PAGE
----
October 29, 2007

Keep the name, eliminate the offense

Negotiate a compromise for mascots[W]hat triggered the proposal to ban these mascots was a person, a young Siletz Indian named Che Butler. While playing basketball for Taft High School in Lincoln City, Butler’s younger brother witnessed a halftime show at Molalla High where two mascot in buckskins and chicken feathers danced around each other.

They were offended. It’s a reaction you can’t deny. You can say you wouldn’t be offended in their shoes. You can talk about Fightin’ Irish and Vikings. You can say mascots honor Indians. But on that night, in that gym, Che Butler and his younger brother were hurt. You hear stories just like this all over the country.

Southern Oregon University’s mascot was once the Red Raiders of the Rogue. Their logo was a cartoonish, cross-legged Indian. Practices like the tomahawk chop, drumming and war chants were common at athletic events.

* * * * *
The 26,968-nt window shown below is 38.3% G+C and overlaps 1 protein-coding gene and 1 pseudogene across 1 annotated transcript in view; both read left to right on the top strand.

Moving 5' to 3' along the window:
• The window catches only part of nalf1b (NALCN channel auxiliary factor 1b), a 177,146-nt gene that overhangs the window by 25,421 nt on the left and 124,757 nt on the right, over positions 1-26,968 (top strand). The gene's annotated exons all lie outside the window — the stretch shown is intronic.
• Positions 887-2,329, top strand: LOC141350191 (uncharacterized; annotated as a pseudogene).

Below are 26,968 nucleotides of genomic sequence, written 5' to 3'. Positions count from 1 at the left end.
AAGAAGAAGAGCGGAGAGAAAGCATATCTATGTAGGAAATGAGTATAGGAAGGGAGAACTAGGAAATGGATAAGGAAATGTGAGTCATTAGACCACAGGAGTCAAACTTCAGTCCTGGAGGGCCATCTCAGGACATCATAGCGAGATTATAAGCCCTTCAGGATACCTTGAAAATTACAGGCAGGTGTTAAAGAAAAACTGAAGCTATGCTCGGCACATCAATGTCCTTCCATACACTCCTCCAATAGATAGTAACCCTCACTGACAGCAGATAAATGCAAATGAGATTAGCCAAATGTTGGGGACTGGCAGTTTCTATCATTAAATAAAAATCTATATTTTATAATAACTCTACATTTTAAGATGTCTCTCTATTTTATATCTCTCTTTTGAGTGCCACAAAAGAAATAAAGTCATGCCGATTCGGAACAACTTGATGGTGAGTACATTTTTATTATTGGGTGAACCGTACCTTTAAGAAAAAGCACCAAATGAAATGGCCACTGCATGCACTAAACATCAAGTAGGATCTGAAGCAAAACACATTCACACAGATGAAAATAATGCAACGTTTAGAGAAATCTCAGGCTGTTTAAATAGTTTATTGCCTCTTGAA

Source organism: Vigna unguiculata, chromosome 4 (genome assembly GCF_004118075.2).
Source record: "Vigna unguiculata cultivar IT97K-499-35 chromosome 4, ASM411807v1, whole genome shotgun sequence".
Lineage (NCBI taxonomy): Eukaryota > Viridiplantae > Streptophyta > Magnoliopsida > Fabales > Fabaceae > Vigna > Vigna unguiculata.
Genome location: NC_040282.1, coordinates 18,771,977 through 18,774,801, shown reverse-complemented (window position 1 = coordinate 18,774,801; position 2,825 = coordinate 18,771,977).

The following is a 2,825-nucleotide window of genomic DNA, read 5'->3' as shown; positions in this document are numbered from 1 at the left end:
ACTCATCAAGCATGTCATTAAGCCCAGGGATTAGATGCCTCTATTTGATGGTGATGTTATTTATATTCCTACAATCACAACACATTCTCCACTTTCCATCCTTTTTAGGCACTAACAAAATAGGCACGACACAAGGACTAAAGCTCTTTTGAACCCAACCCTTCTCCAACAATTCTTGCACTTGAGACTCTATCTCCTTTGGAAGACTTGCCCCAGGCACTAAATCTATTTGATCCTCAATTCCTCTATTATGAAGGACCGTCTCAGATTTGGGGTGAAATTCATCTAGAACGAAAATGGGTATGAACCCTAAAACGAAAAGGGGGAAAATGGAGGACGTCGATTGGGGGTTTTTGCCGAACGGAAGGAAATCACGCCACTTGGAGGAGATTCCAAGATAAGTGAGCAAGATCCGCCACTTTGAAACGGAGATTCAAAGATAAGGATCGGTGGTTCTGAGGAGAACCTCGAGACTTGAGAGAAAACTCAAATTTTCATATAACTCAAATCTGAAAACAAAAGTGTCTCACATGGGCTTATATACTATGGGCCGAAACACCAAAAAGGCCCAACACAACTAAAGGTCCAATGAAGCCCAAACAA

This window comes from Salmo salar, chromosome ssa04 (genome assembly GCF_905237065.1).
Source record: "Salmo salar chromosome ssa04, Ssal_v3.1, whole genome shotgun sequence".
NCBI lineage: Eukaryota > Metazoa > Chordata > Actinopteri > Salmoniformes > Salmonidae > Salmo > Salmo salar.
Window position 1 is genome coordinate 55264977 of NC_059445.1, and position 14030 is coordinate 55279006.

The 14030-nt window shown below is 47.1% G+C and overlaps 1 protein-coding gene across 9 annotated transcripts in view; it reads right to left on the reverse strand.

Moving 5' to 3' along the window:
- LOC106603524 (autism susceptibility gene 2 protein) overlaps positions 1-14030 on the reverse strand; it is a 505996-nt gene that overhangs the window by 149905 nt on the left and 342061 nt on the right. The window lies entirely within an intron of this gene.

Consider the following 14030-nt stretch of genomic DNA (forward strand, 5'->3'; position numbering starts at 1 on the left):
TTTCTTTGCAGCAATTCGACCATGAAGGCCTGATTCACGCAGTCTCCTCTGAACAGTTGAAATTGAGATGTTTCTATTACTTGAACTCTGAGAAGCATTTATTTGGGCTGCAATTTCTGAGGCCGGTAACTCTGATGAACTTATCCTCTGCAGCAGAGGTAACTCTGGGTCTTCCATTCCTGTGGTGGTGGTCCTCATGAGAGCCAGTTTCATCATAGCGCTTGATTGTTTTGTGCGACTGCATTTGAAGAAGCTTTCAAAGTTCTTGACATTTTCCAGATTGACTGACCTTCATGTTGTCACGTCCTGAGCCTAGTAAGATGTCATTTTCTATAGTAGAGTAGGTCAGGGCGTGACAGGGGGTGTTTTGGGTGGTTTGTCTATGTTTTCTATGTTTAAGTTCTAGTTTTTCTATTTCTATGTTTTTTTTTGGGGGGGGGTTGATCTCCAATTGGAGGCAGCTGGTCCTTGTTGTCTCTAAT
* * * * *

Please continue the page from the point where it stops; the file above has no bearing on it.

This all occurred miles from where some of the bloodiest Indian battles and massacres in the state took place in the1850s.

In the 1980s, predicting a controversy like the one currently involving Oregon high schools, SOU—then known as Southern Oregon College—gave their mascot an overhaul.

“Red” was dropped from the nameplate, and the smiling Indian was replaced by a Red-Tailed Hawk, an animal revered by tribes in the Rogue Valley. They kept the name Raiders, the school colors and the athletic tradition.

It was meeting halfway in a touchy area, on a touchy subject.

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